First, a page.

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“The ­motorcycle was the thing I ­really didn’t want to do. You know, you’re ­going to be raped, be naked… But as soon as he was like, ‘You’re going to have to ride a motorcycle,’ I was like, ‘Oh, really?’” –Rooney Mara.  

“She was sent over to me to start teaching her to ride,” says Kell. “She had never been on a bike before, so we had to start easy. I’ve trained many actors to ride over the years, and I must say that Rooney was one of the best. She was fearless, but smart. In three days, we had her doing everything that she needed to do on camera at 35 mph.” –Justin Kell

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1968 brochure detailing the Honda CL-350 Scrambler specifications

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1968 brochure detailing the Honda CL-350 Scrambler specifications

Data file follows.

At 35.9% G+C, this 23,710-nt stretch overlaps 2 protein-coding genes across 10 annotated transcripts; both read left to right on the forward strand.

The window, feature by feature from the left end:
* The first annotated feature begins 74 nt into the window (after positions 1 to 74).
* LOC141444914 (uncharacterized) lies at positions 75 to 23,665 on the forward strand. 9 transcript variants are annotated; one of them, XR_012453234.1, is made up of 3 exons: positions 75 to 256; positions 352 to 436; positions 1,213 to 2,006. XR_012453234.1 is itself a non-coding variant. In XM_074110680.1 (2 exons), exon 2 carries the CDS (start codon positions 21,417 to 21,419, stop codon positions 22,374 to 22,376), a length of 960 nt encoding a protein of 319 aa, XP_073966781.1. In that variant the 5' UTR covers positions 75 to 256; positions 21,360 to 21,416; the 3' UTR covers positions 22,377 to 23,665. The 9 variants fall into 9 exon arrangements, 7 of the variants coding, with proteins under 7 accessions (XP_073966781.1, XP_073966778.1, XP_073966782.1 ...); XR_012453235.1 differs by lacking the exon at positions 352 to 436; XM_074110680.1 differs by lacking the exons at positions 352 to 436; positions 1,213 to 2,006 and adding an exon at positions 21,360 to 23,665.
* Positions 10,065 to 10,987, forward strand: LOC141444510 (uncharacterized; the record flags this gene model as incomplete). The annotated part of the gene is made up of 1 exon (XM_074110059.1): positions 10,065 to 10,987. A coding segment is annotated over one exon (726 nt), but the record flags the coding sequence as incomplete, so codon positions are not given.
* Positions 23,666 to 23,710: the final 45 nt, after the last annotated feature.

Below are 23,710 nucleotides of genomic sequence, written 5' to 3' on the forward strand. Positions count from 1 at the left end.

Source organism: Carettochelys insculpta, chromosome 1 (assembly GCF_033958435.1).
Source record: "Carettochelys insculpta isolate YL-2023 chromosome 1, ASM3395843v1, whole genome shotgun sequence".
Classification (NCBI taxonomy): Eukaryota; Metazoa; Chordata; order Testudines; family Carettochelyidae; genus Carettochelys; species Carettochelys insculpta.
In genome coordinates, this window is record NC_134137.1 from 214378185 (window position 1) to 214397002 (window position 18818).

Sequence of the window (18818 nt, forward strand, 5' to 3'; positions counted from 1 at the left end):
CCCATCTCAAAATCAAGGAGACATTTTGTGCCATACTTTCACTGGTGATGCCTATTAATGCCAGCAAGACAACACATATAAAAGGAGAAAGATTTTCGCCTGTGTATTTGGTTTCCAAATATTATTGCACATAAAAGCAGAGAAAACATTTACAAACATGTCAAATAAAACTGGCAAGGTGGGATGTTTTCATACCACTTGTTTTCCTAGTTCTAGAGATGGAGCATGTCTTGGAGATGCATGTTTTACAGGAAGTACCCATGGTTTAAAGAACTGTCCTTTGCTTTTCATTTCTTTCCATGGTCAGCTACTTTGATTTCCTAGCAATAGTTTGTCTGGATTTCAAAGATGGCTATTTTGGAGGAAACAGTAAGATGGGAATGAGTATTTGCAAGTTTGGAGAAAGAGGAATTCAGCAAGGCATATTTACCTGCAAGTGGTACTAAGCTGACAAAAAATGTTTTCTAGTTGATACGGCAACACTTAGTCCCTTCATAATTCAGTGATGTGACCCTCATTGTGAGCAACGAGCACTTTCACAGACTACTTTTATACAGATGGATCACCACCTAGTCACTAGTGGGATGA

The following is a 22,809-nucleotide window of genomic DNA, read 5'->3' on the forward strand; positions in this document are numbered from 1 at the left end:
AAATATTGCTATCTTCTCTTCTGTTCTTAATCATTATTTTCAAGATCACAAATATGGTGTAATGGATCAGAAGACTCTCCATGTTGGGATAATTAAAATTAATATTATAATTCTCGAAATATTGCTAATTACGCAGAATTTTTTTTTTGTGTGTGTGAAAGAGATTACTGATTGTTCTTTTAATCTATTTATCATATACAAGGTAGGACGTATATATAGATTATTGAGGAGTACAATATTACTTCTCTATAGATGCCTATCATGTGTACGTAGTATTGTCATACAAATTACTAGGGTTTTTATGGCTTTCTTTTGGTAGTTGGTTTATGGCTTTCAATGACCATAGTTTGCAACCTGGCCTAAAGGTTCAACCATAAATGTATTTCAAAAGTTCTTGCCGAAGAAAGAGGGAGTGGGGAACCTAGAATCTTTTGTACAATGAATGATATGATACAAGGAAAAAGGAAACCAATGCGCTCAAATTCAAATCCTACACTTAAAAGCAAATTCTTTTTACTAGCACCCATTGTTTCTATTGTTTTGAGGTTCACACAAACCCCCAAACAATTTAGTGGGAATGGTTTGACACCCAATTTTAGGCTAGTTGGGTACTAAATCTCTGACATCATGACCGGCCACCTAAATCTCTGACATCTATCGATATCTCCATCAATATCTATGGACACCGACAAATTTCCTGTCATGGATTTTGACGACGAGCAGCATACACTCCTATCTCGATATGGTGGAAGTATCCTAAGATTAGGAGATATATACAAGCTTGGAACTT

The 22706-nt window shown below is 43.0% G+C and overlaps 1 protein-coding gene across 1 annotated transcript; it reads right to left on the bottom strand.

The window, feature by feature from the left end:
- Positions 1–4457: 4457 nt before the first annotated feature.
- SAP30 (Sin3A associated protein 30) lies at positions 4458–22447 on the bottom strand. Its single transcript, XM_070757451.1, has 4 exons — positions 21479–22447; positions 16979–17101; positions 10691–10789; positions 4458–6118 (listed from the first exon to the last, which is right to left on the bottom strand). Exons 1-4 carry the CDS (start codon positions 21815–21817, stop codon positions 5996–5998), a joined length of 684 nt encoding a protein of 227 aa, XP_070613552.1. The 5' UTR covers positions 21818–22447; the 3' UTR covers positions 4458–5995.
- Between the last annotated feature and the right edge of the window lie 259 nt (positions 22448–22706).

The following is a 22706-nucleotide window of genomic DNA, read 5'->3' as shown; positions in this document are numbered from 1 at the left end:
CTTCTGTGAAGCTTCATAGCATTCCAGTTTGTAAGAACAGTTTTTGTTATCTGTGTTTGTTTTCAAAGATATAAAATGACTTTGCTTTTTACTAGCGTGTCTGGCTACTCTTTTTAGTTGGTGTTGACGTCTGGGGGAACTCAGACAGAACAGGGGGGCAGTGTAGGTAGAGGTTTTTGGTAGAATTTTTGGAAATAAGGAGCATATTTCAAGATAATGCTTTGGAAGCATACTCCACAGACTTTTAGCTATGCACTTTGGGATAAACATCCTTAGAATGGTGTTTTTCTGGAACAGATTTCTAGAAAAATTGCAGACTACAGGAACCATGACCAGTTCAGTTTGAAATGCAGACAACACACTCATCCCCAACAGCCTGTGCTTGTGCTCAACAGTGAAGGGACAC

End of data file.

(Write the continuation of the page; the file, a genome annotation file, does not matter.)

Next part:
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Read the full story at Bike EXIF

See Coop’s incredible photo stream Girl With The Dragon Tattoo: Honda CL350

See Jacqui Van Ham’s photography website– The Vintage Advantage

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31 thoughts on “THE EPIC BIKE BUILD GOES TO GLORY | THE GIRL WITH THE DRAGON TATTOO

  1. I think this will be one remake which far exceeds the original. Check out the trailer – I can’t wait for it.

  2. As always JP, insightful and illuminating, especially having sat through the film three times on cable and contemplating so many questions related to the bike. Makes even more determined to get my ’66 Honda SS125 back on the road.

  3. That should read ‘makes me even more determined . . . ‘, hate it when I don’t edit my own drivel . . . D’oh !!!!

  4. Why can’t you americans watch a film in its original version ?
    Enough with this remake business : It’s spoiling everything !

    The bike is great.

    • @ kittystove

      See my post below